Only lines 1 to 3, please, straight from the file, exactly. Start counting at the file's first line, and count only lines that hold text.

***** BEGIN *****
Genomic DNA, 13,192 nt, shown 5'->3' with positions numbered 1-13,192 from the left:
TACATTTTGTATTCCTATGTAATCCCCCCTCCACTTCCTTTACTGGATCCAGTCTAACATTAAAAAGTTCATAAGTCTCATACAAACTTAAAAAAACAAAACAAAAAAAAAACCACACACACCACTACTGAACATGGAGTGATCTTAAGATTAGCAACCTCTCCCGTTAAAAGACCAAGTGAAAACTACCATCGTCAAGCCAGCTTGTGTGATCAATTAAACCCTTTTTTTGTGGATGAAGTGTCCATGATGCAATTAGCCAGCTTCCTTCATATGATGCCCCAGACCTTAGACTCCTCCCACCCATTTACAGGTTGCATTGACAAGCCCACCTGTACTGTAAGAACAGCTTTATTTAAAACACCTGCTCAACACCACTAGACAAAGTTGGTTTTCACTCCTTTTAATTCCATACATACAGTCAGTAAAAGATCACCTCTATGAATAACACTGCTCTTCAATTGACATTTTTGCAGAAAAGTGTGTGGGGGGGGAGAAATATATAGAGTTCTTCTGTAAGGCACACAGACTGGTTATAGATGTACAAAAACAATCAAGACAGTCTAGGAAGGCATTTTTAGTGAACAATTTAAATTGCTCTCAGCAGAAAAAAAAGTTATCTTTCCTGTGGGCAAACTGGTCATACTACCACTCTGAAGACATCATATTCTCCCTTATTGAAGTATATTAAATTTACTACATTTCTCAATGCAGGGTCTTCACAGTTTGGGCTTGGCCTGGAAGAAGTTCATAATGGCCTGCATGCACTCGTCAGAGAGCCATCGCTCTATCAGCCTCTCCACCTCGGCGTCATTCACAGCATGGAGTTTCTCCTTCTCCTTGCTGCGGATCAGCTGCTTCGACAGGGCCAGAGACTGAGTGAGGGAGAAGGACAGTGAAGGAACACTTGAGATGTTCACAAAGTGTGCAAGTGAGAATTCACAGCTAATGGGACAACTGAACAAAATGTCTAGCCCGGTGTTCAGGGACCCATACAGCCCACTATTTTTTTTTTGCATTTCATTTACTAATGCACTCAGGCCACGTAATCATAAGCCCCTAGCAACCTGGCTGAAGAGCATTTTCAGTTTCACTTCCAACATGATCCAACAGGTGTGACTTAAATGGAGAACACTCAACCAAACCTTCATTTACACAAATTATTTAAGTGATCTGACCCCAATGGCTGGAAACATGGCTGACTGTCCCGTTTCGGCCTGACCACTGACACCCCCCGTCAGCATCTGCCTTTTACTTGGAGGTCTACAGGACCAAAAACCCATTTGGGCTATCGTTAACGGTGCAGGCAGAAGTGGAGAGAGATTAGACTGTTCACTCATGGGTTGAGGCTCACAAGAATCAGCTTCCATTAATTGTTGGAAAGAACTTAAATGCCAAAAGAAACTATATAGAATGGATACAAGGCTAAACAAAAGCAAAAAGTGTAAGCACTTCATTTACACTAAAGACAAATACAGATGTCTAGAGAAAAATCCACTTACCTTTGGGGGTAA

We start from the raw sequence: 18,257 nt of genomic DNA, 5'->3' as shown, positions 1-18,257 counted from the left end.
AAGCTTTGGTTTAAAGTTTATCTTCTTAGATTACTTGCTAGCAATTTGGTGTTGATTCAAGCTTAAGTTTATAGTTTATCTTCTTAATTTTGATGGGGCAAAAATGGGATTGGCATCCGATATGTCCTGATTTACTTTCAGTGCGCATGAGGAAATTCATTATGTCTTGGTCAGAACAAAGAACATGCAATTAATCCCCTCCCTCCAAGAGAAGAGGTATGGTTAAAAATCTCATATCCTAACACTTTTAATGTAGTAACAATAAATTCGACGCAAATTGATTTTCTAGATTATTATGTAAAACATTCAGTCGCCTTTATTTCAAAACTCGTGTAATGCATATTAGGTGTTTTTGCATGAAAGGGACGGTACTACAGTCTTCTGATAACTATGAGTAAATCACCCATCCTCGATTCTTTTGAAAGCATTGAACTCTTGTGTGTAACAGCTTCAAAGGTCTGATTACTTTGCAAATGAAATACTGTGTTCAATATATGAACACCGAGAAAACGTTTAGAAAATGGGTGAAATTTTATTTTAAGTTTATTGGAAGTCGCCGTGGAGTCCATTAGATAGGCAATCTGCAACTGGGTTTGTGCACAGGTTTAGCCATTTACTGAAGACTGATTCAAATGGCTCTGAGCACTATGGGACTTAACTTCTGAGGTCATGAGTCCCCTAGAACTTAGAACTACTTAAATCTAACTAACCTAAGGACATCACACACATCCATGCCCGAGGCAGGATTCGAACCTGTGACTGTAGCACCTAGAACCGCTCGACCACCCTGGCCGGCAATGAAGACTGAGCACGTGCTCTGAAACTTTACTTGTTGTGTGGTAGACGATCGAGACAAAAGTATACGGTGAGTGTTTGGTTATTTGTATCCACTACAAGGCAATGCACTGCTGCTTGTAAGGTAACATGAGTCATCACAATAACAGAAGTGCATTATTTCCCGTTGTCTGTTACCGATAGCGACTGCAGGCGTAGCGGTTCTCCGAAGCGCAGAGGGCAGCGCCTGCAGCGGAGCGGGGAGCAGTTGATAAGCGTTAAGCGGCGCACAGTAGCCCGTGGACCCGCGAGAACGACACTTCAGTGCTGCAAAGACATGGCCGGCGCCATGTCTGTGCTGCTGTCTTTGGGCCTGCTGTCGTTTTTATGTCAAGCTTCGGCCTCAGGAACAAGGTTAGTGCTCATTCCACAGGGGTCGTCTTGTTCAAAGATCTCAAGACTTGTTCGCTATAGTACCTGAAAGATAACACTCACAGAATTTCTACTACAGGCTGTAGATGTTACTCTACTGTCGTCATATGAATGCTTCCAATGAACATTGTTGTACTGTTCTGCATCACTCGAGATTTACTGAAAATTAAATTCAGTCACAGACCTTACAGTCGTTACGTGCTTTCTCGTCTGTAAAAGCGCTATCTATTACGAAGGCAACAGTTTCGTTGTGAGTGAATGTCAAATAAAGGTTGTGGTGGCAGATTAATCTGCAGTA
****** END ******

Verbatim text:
Genomic DNA, 13,192 nt, shown 5'->3' with positions numbered 1-13,192 from the left:
TACATTTTGTATTCCTATGTAATCCCCCCTCCACTTCCTTTACTGGATCCAGTCTAACATTAAAAAGTTCATAAGTCTCATACAAACTTAAAAAAACAAAACAAAAAAAAAACCACACACACCACTACTGAACATGGAGTGATCTTAAGATTAGCAACCTCTCCCGTTAAAAGACCAAGTGAAAACTACCATCGTCAAGCCAGCTTGTGTGATCAATTAAACCCTTTTTTTGTGGATGAAGTGTCCATGATGCAATTAGCCAGCTTCCTTCATATGATGCCCCAGACCTTAGACTCCTCCCACCCATTTACAGGTTGCATTGACAAGCCCACCTGTACTGTAAGAACAGCTTTATTTAAAACACCTGCTCAACACCACTAGACAAAGTTGGTTTTCACTCCTTTTAATTCCATACATACAGTCAGTAAAAGATCACCTCTATGAATAACACTGCTCTTCAATTGACATTTTTGCAGAAAAGTGTGTGGGGGGGGAGAAATATATAGAGTTCTTCTGTAAGGCACACAGACTGGTTATAGATGTACAAAAACAATCAAGACAGTCTAGGAAGGCATTTTTAGTGAACAATTTAAATTGCTCTCAGCAGAAAAAAAAGTTATCTTTCCTGTGGGCAAACTGGTCATACTACCACTCTGAAGACATCATATTCTCCCTTATTGAAGTATATTAAATTTACTACATTTCTCAATGCAGGGTCTTCACAGTTTGGGCTTGGCCTGGAAGAAGTTCATAATGGCCTGCATGCACTCGTCAGAGAGCCATCGCTCTATCAGCCTCTCCACCTCGGCGTCATTCACAGCATGGAGTTTCTCCTTCTCCTTGCTGCGGATCAGCTGCTTCGACAGGGCCAGAGACTGAGTGAGGGAGAAGGACAGTGAAGGAACACTTGAGATGTTCACAAAGTGTGCAAGTGAGAATTCACAGCTAATGGGACAACTGAACAAAATGTCTAGCCCGGTGTTCAGGGACCCATACAGCCCACTATTTTTTTTTTGCATTTCATTTACTAATGCACTCAGGCCACGTAATCATAAGCCCCTAGCAACCTGGCTGAAGAGCATTTTCAGTTTCACTTCCAACATGATCCAACAGGTGTGACTTAAATGGAGAACACTCAACCAAACCTTCATTTACACAAATTATTTAAGTGATCTGACCCCAATGGCTGGAAACATGGCTGACTGTCCCGTTTCGGCCTGACCACTGACACCCCCCGTCAGCATCTGCCTTTTACTTGGAGGTCTACAGGACCAAAAACCCATTTGGGCTATCGTTAACGGTGCAGGCAGAAGTGGAGAGAGATTAGACTGTTCACTCATGGGTTGAGGCTCACAAGAATCAGCTTCCATTAATTGTTGGAAAGAACTTAAATGCCAAAAGAAACTATATAGAATGGATACAAGGCTAAACAAAAGCAAAAAGTGTAAGCACTTCATTTACACTAAAGACAAATACAGATGTCTAGAGAAAAATCCACTTACCTTTGGGGGTAA

We start from the raw sequence: 18,257 nt of genomic DNA, 5'->3' as shown, positions 1-18,257 counted from the left end.